This cromulent research embiggens the lexicographers art.
The English language is poised to reach the 1m word mark at 10.22am on 10 June, with "noob", "greenwashing" and "defriend" among the neologisms vying to be the one millionth addition to our burgeoning vocab. That's according to the Global Language Monitor, which acknowledges a new term once it's clocked up 25,000 deployments …
Are we saying then that if I copy and paste reg-isms like "twatdangle" and "fucktard" enough times into forums like this very vehicle, we can get these words added to something official? Woop woop, let's have some of that!
twatdangle * fucktard * twatdangle * fucktard * twatdangle * fucktard * twatdangle * fucktard * twatdangle * fucktard * twatdangle * fucktard * twatdangle * fucktard * twatdangle * fucktard * twatdangle * fucktard * twatdangle * fucktard * twatdangle * fucktard * twatdangle * fucktard * twatdangle * fucktard * and so on
I would refer you to Amazon's review (and other reviews) of a book published May 1st 2008 with the title 'A Million Words and Counting', author credited as: "Paul J.J. Payack is a Harvard-educated word maven who is president of the Global Language Monitor and yourDictionary.com. " (He was the President? You said he's their chief analyst. Was he demoted?)
According to the book review, "In 2007, the English language passed the million-word mark."
So, predicted to happen in 2006, reported as having happened in 2007, predicted to happen again in 2008. Why should this be? A clue might be found in the review's author notes:
"The two sites he operates receive 30 million page views a month and are used as resources by major universities and other institutions worldwide. A well-known media commentator and expert on culture and language, Payack has appeared on the BBC, CNN, National Public Radio, ABC, CBS, and NBC."
Hmmmm. Got to keep those page hits coming and those tv and radio appearances going I suppose.
English has the capability of concatenating existing words to form new ones (as in Donaudampfschiffahrtsgesellschaftskapitän - Captain of the Danube steam ship company). Most of these however are transient and it does call into question whether some of these words should be included officially in the count until they have been in widespread use for at least 20 or more years.
I know I have heard retrobuzzfuckarianosity somewhere before. Thomas Pynchon?
...have they not got anything better to do with their time?
What a bunch of arsecandles.
It's doubly as bad when (after reading a bit more) I realised that the 1,000,000 mark was passed in 2006, 2007, 2008 and 2009.
So not only are they doing something which is of extremely limited usefulness, they're also incredibly inept at counting...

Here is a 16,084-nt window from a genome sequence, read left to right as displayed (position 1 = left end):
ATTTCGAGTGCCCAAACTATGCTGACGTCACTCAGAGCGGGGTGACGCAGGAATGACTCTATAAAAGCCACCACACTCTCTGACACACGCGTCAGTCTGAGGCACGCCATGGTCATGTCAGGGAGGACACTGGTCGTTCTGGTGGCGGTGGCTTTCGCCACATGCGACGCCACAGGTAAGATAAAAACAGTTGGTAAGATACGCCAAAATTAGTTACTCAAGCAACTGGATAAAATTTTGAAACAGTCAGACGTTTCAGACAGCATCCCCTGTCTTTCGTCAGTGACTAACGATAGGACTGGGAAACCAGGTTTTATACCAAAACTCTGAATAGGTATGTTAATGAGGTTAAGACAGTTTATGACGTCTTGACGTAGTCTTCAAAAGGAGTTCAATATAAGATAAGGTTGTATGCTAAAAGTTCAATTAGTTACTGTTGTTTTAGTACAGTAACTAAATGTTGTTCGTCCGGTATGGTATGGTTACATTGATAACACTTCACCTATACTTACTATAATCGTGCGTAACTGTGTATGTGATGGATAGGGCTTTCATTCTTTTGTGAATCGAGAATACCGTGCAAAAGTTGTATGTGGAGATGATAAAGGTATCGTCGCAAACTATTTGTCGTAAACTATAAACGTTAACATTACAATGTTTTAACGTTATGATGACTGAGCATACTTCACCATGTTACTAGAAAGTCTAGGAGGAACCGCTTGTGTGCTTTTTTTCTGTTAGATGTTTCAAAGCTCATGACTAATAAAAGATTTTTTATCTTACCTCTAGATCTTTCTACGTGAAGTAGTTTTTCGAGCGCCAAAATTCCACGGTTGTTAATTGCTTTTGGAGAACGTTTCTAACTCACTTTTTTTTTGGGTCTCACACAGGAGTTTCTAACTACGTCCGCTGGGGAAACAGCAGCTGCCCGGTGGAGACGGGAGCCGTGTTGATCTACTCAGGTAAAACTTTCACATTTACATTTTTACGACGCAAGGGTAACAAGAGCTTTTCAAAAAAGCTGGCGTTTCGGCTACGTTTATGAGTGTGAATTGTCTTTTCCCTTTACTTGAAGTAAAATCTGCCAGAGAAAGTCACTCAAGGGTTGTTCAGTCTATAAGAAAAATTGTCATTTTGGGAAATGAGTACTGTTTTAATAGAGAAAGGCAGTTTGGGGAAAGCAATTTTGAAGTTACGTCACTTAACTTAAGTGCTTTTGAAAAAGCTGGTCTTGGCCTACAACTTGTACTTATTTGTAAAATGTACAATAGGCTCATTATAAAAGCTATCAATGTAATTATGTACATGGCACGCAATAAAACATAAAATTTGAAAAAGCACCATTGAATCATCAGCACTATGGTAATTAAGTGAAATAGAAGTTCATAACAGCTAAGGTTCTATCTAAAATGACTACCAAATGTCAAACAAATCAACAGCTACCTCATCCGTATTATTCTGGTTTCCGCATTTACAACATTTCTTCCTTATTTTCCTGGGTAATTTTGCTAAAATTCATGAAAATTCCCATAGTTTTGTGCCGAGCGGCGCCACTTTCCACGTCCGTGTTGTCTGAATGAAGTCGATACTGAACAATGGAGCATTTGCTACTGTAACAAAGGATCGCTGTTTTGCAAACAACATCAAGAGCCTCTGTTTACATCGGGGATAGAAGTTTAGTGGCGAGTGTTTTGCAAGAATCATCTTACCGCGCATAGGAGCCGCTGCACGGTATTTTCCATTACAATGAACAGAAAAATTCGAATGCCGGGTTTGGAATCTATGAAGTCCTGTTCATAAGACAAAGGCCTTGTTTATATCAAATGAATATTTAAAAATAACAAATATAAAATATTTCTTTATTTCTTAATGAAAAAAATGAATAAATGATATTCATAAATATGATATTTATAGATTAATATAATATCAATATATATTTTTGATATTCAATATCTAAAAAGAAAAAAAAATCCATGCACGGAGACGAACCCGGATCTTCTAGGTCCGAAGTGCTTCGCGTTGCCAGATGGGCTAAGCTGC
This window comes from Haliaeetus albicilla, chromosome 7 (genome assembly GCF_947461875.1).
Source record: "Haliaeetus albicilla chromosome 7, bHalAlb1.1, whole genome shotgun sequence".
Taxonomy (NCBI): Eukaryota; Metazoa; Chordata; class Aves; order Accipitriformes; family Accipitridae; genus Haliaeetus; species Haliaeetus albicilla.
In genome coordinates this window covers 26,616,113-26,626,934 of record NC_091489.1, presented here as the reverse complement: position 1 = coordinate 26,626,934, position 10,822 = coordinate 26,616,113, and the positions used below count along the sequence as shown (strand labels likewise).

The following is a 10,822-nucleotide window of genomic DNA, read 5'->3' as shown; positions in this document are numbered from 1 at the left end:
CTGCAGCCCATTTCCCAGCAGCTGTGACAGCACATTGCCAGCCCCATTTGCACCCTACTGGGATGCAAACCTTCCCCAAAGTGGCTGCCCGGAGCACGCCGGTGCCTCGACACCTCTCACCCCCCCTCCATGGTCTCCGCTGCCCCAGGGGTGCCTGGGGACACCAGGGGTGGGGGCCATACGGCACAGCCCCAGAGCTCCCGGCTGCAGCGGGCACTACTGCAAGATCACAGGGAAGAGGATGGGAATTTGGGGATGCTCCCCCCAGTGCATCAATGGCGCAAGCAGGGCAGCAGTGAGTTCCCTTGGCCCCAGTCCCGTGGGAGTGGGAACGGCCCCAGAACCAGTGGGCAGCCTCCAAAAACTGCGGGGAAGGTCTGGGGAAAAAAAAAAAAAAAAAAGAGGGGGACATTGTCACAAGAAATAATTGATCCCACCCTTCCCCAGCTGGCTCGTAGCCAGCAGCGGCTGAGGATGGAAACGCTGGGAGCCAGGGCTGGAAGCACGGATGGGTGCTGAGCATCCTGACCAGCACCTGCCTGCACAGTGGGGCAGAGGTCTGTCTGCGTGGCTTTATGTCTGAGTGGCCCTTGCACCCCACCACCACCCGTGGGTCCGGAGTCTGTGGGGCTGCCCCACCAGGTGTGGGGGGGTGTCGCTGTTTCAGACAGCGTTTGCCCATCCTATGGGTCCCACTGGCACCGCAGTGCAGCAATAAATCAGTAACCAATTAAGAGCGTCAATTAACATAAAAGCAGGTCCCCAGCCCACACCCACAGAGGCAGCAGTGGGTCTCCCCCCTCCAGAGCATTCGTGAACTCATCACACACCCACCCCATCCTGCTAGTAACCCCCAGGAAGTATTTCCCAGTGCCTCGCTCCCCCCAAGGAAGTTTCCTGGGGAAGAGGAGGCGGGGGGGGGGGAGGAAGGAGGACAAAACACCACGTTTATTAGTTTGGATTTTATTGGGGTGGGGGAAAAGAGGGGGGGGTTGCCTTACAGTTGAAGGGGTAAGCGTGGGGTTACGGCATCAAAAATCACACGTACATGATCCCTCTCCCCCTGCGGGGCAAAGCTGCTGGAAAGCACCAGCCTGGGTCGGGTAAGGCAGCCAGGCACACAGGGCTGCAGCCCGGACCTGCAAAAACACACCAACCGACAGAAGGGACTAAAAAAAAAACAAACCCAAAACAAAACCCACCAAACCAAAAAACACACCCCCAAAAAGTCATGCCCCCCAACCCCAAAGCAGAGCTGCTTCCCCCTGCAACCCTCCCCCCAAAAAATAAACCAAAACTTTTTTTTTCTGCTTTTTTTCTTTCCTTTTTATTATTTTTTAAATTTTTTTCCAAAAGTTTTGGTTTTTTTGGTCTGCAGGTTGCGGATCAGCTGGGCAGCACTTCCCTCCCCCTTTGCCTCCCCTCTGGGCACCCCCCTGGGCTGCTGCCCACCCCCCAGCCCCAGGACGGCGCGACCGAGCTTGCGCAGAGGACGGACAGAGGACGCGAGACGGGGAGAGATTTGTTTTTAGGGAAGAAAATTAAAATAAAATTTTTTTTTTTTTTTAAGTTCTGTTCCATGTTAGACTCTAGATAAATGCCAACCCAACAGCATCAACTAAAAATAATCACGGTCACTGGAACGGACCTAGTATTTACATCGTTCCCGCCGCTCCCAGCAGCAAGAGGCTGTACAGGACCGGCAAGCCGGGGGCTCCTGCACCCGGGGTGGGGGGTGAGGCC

I was always under the impression that by using one of those new-fangled computer thingys, they could: count the words, make sure there were no duplicates, have a definitive answer and still be home in time for tea. I was obviously wrong (or grossly underestimating user stupidity)
Paris because even she can count (and her life isn't being wasted quite as pointlessly)
... when you can say so much with a single word, that can be the single word to comprise a full meaningful sentence! Remember this pearl below? (NSFW)
Fuck the fucking fuckers...
The movie Casino couldn´t be done without this little priceless gem. The F word has more usages and meanings than one could imagine, negating the need for one-so-many neologisms. If the Herald Tribune can cope with only 7k words, some people could survive with only one!
I have no objection to new words to describe new things, or better decribe old things, but I can't stand it when a new composite word is formed from old composite word(s) by means of splitting them and thus obscuring the the meaning of the new word to anyone who wasn't familiar with the exact origin of the original composites.
See greenwashing from the article:
The non-literal meaning of whitewashing is derived directly from its literal meaning, greenwashing takes its literal meaning from the non-literal meaning of whitewashing, which is now obscured due to "white" having been seperated from "washing", which makes it just "whashing" not the latter half of whitewashing.
Years ago I was contemplating the words catalysis, analysis, electrolysis, dialysis, catabolism, anabolism, etc and wondered what happened if you took a list of classiform prefixes and another list of classiform suffixes, and joined the twain together.
Even in dear deadly Cobol, the only language for which I had ready access to a compiler, setting this up was no great problem. It took a little tinkering and the installation of some rules governing the joining of trailing vowel prefixes to leading vowel suffixes, but no matter.
The result was a truly amazing list of possible words. Many of them, of course, were well known and could be found in dictionaries. But a few were neo-neo, as well as highly gravity removing (a tip of the hat to Ernest Bramah). The prize went to "electrosexual."
Ah, such were the halcyon days of youth (recte early middle age) that I did not recognize the thoroughgoing truth of the adage "truth is stranger than fiction." Only in recent years have I become aware of the availability of a wide selection of gadgetry specifically intended to stir up ones privities by the application of mild electrical stimuli.
Did I mention that truth is always stranger than fiction?
Now where's that tube of electrolytic gel?
Paris, because I'm sure certain experiences with the dear girl are truly electrifying in their own way.
***...are often coined by people who are linguistically challeneged, merely because they do not have an expansive enough vocabulary to realise that they are inadvertantly inventing synonyms for words which have a prior existance. ***
My thoughts exactly. What perhaps was not sufficiently highlighted in the article. Put in another way: Someones use of jargong does not determine the size of their vocabulary.